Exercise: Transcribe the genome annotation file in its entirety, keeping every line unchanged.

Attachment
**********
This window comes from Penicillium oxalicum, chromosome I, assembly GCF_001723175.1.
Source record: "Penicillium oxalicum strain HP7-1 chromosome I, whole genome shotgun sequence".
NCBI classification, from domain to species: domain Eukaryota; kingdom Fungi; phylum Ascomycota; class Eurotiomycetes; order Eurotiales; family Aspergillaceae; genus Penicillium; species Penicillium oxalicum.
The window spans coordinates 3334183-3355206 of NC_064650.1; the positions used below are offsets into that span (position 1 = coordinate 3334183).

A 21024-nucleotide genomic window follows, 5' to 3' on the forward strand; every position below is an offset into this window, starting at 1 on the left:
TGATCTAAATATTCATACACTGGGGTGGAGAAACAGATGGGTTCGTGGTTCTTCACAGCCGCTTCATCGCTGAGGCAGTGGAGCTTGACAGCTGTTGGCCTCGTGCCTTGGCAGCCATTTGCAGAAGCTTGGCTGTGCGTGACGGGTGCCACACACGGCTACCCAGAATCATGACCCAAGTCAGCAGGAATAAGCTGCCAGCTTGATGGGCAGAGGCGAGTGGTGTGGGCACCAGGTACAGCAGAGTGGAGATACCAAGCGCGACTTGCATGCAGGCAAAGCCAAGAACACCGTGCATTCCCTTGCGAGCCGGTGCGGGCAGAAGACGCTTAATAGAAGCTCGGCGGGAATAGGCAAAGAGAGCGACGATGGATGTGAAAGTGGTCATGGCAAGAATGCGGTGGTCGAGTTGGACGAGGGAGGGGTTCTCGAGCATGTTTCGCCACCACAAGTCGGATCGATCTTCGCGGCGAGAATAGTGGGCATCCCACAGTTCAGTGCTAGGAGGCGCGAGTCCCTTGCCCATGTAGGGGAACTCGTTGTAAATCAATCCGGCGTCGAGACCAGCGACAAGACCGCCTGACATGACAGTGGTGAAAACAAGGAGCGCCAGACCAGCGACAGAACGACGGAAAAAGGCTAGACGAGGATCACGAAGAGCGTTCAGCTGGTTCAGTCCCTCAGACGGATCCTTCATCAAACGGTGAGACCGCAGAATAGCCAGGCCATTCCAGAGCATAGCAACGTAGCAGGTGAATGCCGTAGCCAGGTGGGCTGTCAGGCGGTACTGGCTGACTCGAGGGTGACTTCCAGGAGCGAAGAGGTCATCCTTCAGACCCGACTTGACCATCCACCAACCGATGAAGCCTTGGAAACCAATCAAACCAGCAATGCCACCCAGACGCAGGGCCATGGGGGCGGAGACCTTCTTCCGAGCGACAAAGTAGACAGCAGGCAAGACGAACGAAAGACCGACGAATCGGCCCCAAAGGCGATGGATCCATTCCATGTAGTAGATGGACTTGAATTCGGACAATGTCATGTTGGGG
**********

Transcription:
This window comes from Penicillium oxalicum, chromosome I, assembly GCF_001723175.1.
Source record: "Penicillium oxalicum strain HP7-1 chromosome I, whole genome shotgun sequence".
NCBI classification, from domain to species: domain Eukaryota; kingdom Fungi; phylum Ascomycota; class Eurotiomycetes; order Eurotiales; family Aspergillaceae; genus Penicillium; species Penicillium oxalicum.
The window spans coordinates 3334183-3355206 of NC_064650.1; the positions used below are offsets into that span (position 1 = coordinate 3334183).

A 21024-nucleotide genomic window follows, 5' to 3' on the forward strand; every position below is an offset into this window, starting at 1 on the left:
TGATCTAAATATTCATACACTGGGGTGGAGAAACAGATGGGTTCGTGGTTCTTCACAGCCGCTTCATCGCTGAGGCAGTGGAGCTTGACAGCTGTTGGCCTCGTGCCTTGGCAGCCATTTGCAGAAGCTTGGCTGTGCGTGACGGGTGCCACACACGGCTACCCAGAATCATGACCCAAGTCAGCAGGAATAAGCTGCCAGCTTGATGGGCAGAGGCGAGTGGTGTGGGCACCAGGTACAGCAGAGTGGAGATACCAAGCGCGACTTGCATGCAGGCAAAGCCAAGAACACCGTGCATTCCCTTGCGAGCCGGTGCGGGCAGAAGACGCTTAATAGAAGCTCGGCGGGAATAGGCAAAGAGAGCGACGATGGATGTGAAAGTGGTCATGGCAAGAATGCGGTGGTCGAGTTGGACGAGGGAGGGGTTCTCGAGCATGTTTCGCCACCACAAGTCGGATCGATCTTCGCGGCGAGAATAGTGGGCATCCCACAGTTCAGTGCTAGGAGGCGCGAGTCCCTTGCCCATGTAGGGGAACTCGTTGTAAATCAATCCGGCGTCGAGACCAGCGACAAGACCGCCTGACATGACAGTGGTGAAAACAAGGAGCGCCAGACCAGCGACAGAACGACGGAAAAAGGCTAGACGAGGATCACGAAGAGCGTTCAGCTGGTTCAGTCCCTCAGACGGATCCTTCATCAAACGGTGAGACCGCAGAATAGCCAGGCCATTCCAGAGCATAGCAACGTAGCAGGTGAATGCCGTAGCCAGGTGGGCTGTCAGGCGGTACTGGCTGACTCGAGGGTGACTTCCAGGAGCGAAGAGGTCATCCTTCAGACCCGACTTGACCATCCACCAACCGATGAAGCCTTGGAAACCAATCAAACCAGCAATGCCACCCAGACGCAGGGCCATGGGGGCGGAGACCTTCTTCCGAGCGACAAAGTAGACAGCAGGCAAGACGAACGAAAGACCGACGAATCGGCCCCAAAGGCGATGGATCCATTCCATGTAGTAGATGGACTTGAATTCGGACAATGTCATGTTGGGG